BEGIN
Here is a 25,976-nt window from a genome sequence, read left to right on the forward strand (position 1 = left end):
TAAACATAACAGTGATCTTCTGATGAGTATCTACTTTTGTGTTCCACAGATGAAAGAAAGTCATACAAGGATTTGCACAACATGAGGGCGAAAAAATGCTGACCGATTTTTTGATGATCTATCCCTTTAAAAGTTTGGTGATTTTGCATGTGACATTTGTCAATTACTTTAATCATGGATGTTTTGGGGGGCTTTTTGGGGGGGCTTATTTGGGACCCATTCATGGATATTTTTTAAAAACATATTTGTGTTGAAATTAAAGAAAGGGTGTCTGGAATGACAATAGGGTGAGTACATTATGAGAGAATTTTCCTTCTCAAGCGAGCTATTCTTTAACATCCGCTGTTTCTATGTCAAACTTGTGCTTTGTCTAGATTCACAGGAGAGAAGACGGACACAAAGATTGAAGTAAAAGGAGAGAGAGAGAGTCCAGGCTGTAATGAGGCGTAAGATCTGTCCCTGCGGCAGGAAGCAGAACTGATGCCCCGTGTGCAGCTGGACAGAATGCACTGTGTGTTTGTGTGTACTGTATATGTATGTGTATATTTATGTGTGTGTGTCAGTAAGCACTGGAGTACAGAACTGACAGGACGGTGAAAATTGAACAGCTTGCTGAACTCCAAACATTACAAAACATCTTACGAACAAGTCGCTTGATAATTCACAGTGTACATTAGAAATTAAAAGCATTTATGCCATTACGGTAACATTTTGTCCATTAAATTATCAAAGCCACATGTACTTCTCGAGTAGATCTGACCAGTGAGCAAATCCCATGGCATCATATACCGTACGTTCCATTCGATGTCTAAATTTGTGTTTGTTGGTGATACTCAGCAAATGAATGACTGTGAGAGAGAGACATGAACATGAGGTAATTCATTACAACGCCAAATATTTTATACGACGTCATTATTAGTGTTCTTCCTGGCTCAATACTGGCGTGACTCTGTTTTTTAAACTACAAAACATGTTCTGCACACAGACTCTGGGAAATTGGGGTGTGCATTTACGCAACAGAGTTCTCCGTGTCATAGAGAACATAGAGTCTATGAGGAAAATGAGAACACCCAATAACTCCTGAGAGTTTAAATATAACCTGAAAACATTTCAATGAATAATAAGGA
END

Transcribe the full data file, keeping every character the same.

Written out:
Here is a 25,976-nt window from a genome sequence, read left to right on the forward strand (position 1 = left end):
TAAACATAACAGTGATCTTCTGATGAGTATCTACTTTTGTGTTCCACAGATGAAAGAAAGTCATACAAGGATTTGCACAACATGAGGGCGAAAAAATGCTGACCGATTTTTTGATGATCTATCCCTTTAAAAGTTTGGTGATTTTGCATGTGACATTTGTCAATTACTTTAATCATGGATGTTTTGGGGGGCTTTTTGGGGGGGCTTATTTGGGACCCATTCATGGATATTTTTTAAAAACATATTTGTGTTGAAATTAAAGAAAGGGTGTCTGGAATGACAATAGGGTGAGTACATTATGAGAGAATTTTCCTTCTCAAGCGAGCTATTCTTTAACATCCGCTGTTTCTATGTCAAACTTGTGCTTTGTCTAGATTCACAGGAGAGAAGACGGACACAAAGATTGAAGTAAAAGGAGAGAGAGAGAGTCCAGGCTGTAATGAGGCGTAAGATCTGTCCCTGCGGCAGGAAGCAGAACTGATGCCCCGTGTGCAGCTGGACAGAATGCACTGTGTGTTTGTGTGTACTGTATATGTATGTGTATATTTATGTGTGTGTGTCAGTAAGCACTGGAGTACAGAACTGACAGGACGGTGAAAATTGAACAGCTTGCTGAACTCCAAACATTACAAAACATCTTACGAACAAGTCGCTTGATAATTCACAGTGTACATTAGAAATTAAAAGCATTTATGCCATTACGGTAACATTTTGTCCATTAAATTATCAAAGCCACATGTACTTCTCGAGTAGATCTGACCAGTGAGCAAATCCCATGGCATCATATACCGTACGTTCCATTCGATGTCTAAATTTGTGTTTGTTGGTGATACTCAGCAAATGAATGACTGTGAGAGAGAGACATGAACATGAGGTAATTCATTACAACGCCAAATATTTTATACGACGTCATTATTAGTGTTCTTCCTGGCTCAATACTGGCGTGACTCTGTTTTTTAAACTACAAAACATGTTCTGCACACAGACTCTGGGAAATTGGGGTGTGCATTTACGCAACAGAGTTCTCCGTGTCATAGAGAACATAGAGTCTATGAGGAAAATGAGAACACCCAATAACTCCTGAGAGTTTAAATATAACCTGAAAACATTTCAATGAATAATAAGGA